Britain's Prince Harry, Duke of Sussex (R), and his wife Meghan Markle, Duchess of Sussex, pose for a photo with their son in St George's Hall at Windsor Castle in Windsor, Britain, on May 8, 2019.
London: Prince Harry and his wife Meghan Markle on Saturday are expected to hold the baptism ceremony of their son, Archie, in Windsor Castle, on the outskirts of London, in what is to be a private ceremony attended by family and close friends, although details were yet to be made public.
So little information has been let out by the Duke and Duchess of Sussex that not even the names of the godparents of the child - seventh in the line of succession to the British crown - have been revealed, reports Efe news.
The ceremony will be bereft of media presence in contrast to those held by the Duke and Duchess of Cambridge, William and Kate, for their three children, as Harry and Meghan have decided to bring up Archie as a private citizen.
Efforts have been made to keep the baptism a low profile one for someone from the British royal family, and the ceremony will not witness the presence of Archie's great grandmother, Queen Elizabeth II, who is scheduled to attend other commitments.
However, the Queen's absence is not unprecedented, as last year she did not attend the baptism of her great grandson, Prince Louis.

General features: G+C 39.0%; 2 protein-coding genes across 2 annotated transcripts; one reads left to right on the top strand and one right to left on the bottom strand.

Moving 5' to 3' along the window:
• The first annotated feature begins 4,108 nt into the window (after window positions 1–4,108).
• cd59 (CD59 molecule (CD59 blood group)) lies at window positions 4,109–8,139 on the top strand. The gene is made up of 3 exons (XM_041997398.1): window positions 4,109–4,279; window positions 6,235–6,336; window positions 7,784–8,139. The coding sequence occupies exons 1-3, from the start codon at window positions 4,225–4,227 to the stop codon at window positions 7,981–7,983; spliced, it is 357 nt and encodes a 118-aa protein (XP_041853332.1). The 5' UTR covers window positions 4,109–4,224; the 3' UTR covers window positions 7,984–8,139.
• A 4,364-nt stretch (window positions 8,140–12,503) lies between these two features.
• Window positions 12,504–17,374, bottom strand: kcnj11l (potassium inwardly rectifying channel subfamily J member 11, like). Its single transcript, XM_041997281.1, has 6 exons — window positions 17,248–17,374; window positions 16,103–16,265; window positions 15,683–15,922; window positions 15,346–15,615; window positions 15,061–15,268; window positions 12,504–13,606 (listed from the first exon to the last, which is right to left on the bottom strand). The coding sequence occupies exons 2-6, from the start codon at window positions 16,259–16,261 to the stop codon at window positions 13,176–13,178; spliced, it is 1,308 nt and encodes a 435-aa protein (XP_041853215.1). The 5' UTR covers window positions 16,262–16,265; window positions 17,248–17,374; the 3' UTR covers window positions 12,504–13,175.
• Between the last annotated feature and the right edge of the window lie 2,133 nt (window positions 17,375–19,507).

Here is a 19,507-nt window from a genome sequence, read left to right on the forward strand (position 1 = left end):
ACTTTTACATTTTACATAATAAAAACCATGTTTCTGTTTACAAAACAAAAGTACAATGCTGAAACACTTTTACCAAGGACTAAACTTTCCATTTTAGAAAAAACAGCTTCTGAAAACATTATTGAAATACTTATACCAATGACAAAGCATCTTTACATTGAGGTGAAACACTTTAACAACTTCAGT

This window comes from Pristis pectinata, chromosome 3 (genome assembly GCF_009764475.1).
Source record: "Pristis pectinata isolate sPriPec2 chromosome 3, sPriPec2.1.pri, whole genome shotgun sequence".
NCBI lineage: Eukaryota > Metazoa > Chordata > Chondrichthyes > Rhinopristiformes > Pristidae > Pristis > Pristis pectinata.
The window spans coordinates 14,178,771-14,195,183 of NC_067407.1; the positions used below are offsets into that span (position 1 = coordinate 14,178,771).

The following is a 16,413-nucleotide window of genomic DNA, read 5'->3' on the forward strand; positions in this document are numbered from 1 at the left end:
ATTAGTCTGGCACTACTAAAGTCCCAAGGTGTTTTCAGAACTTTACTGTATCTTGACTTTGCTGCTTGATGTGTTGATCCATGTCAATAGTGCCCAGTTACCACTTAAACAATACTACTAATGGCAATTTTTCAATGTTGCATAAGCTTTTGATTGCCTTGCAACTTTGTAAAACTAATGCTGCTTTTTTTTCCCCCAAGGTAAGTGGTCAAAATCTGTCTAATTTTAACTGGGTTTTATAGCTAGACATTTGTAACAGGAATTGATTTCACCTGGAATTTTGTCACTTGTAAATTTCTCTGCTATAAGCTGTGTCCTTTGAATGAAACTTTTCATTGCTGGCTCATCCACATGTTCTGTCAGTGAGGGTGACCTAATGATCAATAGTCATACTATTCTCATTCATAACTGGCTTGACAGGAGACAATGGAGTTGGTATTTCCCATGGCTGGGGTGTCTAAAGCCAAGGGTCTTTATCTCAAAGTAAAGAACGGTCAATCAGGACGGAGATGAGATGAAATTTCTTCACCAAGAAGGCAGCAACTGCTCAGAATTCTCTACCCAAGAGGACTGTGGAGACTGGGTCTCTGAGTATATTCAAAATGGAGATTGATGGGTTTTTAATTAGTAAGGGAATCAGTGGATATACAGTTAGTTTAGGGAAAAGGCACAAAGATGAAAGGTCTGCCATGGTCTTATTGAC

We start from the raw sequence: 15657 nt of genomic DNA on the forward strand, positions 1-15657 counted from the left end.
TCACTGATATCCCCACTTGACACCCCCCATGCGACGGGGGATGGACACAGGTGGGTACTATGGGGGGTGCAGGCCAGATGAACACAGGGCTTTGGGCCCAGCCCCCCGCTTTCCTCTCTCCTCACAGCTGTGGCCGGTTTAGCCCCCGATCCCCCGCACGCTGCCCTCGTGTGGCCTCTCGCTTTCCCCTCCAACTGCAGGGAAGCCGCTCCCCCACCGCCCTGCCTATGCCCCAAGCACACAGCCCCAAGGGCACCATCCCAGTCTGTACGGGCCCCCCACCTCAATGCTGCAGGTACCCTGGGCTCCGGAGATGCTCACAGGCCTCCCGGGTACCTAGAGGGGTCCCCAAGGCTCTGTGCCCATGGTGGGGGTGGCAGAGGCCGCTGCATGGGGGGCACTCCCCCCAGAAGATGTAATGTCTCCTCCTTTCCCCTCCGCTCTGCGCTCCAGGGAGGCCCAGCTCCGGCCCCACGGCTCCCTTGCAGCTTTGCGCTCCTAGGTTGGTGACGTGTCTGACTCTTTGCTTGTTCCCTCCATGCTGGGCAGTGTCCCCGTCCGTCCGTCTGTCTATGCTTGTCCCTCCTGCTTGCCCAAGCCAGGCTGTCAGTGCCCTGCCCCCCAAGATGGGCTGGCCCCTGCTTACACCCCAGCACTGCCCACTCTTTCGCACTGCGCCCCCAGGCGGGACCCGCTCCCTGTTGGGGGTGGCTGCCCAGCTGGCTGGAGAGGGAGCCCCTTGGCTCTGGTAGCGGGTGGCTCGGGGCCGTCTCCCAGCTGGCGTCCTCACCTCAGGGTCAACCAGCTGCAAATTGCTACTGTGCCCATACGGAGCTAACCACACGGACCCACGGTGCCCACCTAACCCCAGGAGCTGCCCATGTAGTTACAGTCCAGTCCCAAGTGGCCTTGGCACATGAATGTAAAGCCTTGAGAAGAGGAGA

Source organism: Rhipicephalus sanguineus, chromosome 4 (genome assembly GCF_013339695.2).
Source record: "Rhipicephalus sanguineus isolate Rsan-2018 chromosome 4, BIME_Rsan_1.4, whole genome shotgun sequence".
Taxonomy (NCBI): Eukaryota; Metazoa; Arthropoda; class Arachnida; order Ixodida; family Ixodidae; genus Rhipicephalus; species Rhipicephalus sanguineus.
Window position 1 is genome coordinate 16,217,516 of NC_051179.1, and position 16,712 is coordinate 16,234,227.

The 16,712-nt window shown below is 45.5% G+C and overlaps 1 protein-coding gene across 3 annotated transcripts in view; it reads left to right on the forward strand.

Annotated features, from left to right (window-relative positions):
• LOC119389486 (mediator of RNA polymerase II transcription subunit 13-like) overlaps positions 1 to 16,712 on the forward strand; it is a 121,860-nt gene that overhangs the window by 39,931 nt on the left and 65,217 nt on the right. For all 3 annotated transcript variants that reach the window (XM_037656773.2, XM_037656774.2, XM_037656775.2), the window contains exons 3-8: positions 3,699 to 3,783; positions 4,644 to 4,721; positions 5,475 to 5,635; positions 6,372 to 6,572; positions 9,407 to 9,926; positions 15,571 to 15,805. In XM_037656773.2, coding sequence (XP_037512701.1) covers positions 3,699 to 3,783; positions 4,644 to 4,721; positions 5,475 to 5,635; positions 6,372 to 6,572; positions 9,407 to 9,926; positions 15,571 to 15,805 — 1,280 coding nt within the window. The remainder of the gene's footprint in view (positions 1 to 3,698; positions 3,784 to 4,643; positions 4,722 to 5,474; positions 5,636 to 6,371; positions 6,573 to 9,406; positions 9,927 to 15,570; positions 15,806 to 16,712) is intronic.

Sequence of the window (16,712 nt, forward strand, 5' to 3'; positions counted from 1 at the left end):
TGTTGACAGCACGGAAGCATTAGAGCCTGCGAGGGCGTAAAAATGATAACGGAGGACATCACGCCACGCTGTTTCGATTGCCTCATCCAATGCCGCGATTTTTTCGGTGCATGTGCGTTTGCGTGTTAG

Those that will attend include Prince Charles and his wife Camila; Prince William and Kate; Meghan's mother, Doria Ragland; and a small group of close friends of Archie's parents, reaching a total of some 25 people.
"The godparents, in keeping with their wishes, will remain private," read a statement released by Buckingham Palace on Thursday regarding the baptism that will be officiated by the Archbishop of Canterbury, Justin Welby.
However, it has been made known that the godparents are friends of the couple but not public figures.
After the ceremony, Harry and Meghan are expected to share some pictures of the baptism, taken by photographer Chris Allerton.
In recent weeks, the Duke and Duchess of Sussex have been criticized for keeping the ceremony closed to the media, after it was reported that they spent 2.4 million pounds ($3.01 million) from public coffers to renovate Frogmore Cottage, their new residence in Windsor.
Royal biographer Penny Juror criticized the couple's decision to keep the baptism away from the public glare especially after having spent millions of public funds to renovate their new home.